Emett Till. Vincent Chin. Trayvon Martin. Renisha McBride. Jordan Davis.
These names keep going through my mind after the Dunn Trial verdict. Or should I say lack thereof…All I can think about is babies. They’re babies, for God’s sake. So something more deeply sinister and poisonous is operating in the world. Why would anyone even consider the possibility that this man should not be found guilty for 1st degree murder??? I’m wracking my brain – eff the Stand Your Ground law – for how the law is supposed to be for the people but it only works for some of the people. The rest…well, the best thing to do is probably to stop playing our music loud, stop wearing hoodies and going to convenience stores for candy, stop going to bars and fast food restaurants, stop making any eye contact with those in privilege and power.
Or maybe we should stand our ground.
I’m not sure what I would have done without Twitter and blogs and internet communities these last three years. Drowning in this harsh and beautiful endeavor called parenthood I often felt like my only lifeline to any semblance of life-outside and my former-life was the World Wide Web. The Young Clergy Women Project. 8asians. Deeper Story. Next GenerAsian Church. And so much more. Without these communities – and despite my inconsistent level of participation and commitment – I think I really would have lost myself. Lost passion, lost purpose, lost calling.
At the same time, these precious gifts we call “the twins” and “baby #3” have fueled a distinct kind of passion and urgency in that I feel like there’s a much more compelling reason for anything I do today. Blogging? For them. Connecting with others on Twitter? For them. Joining with others in dialogue about church and ministry? For them. College ministry, work on the boards, side projects, writing books? All. For. Them.
I know it sounds weird. Like a sad and weak justification for the things that I do that especially take me away from the children. Oh, that mom-guilt is really piercing, and just so particularly agonizing to every cell in my body. Never knew that kind of pain and heartache could exist even when there is really nothing wrong in our lives. But still, I hold onto a kind of pseudo-eschatological view of everything – like it’s on us to bring God’s kingdom of peace and justice to this world. And so that means speaking up about the horrible violence and oppression, working in whatever way possible to bring about meaningful community, and doing what I can to help shape a future that is hospitable and live-able for them.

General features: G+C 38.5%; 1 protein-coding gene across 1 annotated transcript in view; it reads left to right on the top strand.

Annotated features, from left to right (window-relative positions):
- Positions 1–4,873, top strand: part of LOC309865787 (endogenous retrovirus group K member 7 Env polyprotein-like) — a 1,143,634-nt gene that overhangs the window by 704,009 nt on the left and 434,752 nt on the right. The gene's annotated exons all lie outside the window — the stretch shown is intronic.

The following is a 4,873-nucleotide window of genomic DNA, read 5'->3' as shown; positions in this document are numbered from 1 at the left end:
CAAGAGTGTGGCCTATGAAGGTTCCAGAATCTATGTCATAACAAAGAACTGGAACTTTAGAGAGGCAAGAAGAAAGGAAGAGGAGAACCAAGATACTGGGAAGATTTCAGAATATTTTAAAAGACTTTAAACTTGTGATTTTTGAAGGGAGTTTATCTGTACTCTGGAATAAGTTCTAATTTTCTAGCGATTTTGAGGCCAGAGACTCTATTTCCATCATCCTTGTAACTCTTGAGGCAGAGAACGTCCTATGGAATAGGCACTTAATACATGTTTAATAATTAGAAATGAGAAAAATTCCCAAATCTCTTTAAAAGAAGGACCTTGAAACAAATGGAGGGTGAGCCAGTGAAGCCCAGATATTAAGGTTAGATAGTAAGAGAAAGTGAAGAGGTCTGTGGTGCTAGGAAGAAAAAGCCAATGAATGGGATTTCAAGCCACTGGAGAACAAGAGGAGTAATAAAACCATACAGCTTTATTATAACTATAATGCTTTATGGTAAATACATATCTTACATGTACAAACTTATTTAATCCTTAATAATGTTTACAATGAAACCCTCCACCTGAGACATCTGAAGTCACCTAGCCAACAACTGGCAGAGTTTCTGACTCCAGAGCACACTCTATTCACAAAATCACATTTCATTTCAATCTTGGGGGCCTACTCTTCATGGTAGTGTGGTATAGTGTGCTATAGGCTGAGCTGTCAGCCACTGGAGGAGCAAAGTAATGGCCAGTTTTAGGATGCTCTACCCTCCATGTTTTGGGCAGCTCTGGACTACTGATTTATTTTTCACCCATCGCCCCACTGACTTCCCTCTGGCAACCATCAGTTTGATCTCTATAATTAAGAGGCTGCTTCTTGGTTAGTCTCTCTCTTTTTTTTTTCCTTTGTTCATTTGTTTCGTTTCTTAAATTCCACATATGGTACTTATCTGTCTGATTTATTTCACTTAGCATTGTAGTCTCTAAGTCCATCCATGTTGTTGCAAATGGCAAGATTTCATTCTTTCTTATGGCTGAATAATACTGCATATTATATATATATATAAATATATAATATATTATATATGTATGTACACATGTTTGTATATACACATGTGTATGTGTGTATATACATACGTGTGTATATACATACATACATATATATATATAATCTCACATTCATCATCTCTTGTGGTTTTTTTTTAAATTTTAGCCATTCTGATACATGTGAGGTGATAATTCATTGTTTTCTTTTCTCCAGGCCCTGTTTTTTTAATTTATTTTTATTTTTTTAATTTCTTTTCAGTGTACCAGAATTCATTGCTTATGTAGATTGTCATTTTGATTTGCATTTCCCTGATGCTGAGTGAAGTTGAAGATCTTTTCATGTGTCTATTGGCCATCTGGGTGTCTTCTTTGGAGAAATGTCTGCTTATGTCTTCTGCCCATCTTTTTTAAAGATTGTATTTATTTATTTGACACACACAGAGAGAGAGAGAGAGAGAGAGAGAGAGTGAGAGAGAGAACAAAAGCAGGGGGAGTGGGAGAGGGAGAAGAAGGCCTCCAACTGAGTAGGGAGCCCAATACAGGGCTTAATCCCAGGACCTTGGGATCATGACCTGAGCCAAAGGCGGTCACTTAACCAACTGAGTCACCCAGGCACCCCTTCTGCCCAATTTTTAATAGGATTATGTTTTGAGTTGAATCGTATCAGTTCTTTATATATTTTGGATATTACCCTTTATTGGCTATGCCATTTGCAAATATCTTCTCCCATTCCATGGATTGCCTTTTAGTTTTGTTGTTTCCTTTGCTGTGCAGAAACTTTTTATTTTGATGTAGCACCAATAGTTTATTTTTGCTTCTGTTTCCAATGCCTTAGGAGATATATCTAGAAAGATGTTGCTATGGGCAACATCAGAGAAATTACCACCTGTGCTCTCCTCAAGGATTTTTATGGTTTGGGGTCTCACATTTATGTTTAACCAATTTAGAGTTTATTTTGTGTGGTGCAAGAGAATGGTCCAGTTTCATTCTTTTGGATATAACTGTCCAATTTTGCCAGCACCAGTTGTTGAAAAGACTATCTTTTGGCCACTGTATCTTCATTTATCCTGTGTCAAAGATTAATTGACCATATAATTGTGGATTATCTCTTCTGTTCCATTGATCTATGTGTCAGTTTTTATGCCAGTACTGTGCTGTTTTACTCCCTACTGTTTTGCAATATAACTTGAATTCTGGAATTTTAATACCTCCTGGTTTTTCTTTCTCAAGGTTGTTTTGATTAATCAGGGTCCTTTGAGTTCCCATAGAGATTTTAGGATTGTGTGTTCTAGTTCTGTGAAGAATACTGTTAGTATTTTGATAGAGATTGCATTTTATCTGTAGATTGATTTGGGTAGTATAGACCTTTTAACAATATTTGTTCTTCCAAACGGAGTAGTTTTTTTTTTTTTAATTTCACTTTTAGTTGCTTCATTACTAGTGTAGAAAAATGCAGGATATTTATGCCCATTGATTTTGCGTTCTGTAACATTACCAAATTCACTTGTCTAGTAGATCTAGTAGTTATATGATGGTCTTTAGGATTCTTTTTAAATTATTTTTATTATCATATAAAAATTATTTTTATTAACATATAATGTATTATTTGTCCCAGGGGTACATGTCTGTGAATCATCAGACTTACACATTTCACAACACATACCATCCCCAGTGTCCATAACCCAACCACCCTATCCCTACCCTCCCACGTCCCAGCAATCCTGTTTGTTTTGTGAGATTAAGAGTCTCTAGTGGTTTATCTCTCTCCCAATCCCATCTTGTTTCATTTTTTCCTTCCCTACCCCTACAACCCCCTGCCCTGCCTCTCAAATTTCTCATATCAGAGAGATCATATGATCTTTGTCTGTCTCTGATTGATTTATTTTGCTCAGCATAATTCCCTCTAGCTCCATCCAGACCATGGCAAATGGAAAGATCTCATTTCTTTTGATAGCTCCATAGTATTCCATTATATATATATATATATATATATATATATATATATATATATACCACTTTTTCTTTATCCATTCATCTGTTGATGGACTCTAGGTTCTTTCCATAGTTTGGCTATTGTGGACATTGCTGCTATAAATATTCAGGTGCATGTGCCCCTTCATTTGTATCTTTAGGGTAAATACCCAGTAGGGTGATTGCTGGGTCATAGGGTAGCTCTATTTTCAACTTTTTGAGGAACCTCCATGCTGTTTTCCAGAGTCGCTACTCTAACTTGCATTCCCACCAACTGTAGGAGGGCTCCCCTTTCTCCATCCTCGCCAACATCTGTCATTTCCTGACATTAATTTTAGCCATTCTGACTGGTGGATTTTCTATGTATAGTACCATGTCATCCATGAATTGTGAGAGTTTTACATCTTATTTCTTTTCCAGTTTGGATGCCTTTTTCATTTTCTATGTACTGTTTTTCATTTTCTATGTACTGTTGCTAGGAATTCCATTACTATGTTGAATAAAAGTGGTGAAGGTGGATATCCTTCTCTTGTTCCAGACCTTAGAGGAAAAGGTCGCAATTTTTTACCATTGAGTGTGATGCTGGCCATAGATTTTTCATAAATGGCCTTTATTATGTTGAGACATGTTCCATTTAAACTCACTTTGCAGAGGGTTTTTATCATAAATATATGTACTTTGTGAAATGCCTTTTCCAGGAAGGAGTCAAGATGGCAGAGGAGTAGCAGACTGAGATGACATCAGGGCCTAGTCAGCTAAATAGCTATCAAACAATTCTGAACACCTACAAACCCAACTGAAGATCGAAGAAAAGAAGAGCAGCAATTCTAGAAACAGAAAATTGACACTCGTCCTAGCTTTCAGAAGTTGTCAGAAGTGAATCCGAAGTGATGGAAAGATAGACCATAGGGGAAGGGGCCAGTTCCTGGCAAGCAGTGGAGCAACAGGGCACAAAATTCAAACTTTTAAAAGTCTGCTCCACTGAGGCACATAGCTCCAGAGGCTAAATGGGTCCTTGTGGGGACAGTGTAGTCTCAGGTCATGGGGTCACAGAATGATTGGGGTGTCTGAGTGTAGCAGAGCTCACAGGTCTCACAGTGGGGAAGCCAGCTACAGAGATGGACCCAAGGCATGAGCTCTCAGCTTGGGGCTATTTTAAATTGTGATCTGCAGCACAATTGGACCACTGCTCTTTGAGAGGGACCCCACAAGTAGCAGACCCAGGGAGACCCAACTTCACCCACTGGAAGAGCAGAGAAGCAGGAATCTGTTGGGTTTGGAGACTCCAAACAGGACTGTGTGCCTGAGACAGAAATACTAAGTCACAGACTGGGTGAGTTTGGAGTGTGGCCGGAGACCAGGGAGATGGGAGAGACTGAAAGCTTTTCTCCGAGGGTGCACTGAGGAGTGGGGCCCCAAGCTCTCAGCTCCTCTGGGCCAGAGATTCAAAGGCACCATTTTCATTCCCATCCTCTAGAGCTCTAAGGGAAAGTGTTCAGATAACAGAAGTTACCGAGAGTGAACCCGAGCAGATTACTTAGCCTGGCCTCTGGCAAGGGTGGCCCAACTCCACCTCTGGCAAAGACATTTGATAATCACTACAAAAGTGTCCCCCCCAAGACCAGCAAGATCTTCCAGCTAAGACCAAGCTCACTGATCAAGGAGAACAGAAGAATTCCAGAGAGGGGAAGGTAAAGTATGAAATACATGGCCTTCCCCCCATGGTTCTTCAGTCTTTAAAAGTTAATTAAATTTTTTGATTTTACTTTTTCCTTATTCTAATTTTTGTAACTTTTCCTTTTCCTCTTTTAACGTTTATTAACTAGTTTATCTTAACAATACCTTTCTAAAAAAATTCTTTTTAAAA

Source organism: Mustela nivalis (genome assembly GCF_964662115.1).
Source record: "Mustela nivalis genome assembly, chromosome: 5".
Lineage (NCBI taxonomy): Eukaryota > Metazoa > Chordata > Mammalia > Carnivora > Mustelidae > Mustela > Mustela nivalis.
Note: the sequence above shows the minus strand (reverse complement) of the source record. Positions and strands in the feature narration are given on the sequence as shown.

I’d been laying a little low lately. Consumed by terrible sleep schedules even when all the children sleep all night (truly, a rarity). All manner of random thoughts laying waste to what’s left of my brain cells in the middle of the night. Trying to run the kids hard during the day so they will crash at a decent hour. I was treading water in some ways. But then #trayvonmartin and #renishamcbride and #newtown nd #jordandavis aand I keep thinking I need do something. Then #notyourasiansidekick kicked it in high gear for me again. The Twitter campaign and movement to reinvigorate the voices of Asian America started by Suey Park gave language to some of the angst and frustration I’ve been feeling towards these recent tragedies with children and guns in the US.
What can we do? I love what she says here:
In the coming months, I’m really hoping to start shifting our collective consciousness. That means disseminating information that I have been able to get a hold of, sharing the work of ethnic studies scholars above before me, like Asian-American feminists that have been doing this work for quite a while, and finding a way for our generation to build off the generation before us. We can use our unique skills, like our social media power, to enact real tangible change.
That feels productive. Powerful. Even if I feel closed in by the walls I can do something – thanks to social media. I can be a part of a movement. I can lend my voice.
I’m tired. But, aren’t we all??? So why bother? It’s for them. So we can’t stop. We can’t stay here. We won’t stand our ground. We’re going to press on…to that heavenly prize in which God in Jesus Christ is calling us. What about the kingdom of God as a movement? Not just social justice. Not just church. Not just theology or doctrine. But, a movement towards and a movement to bring about a different reality, one where everyone has the right to live and breathe and sing and dance and play their damn music as loud as they want anywhere they want in this world.
Because it’s for them.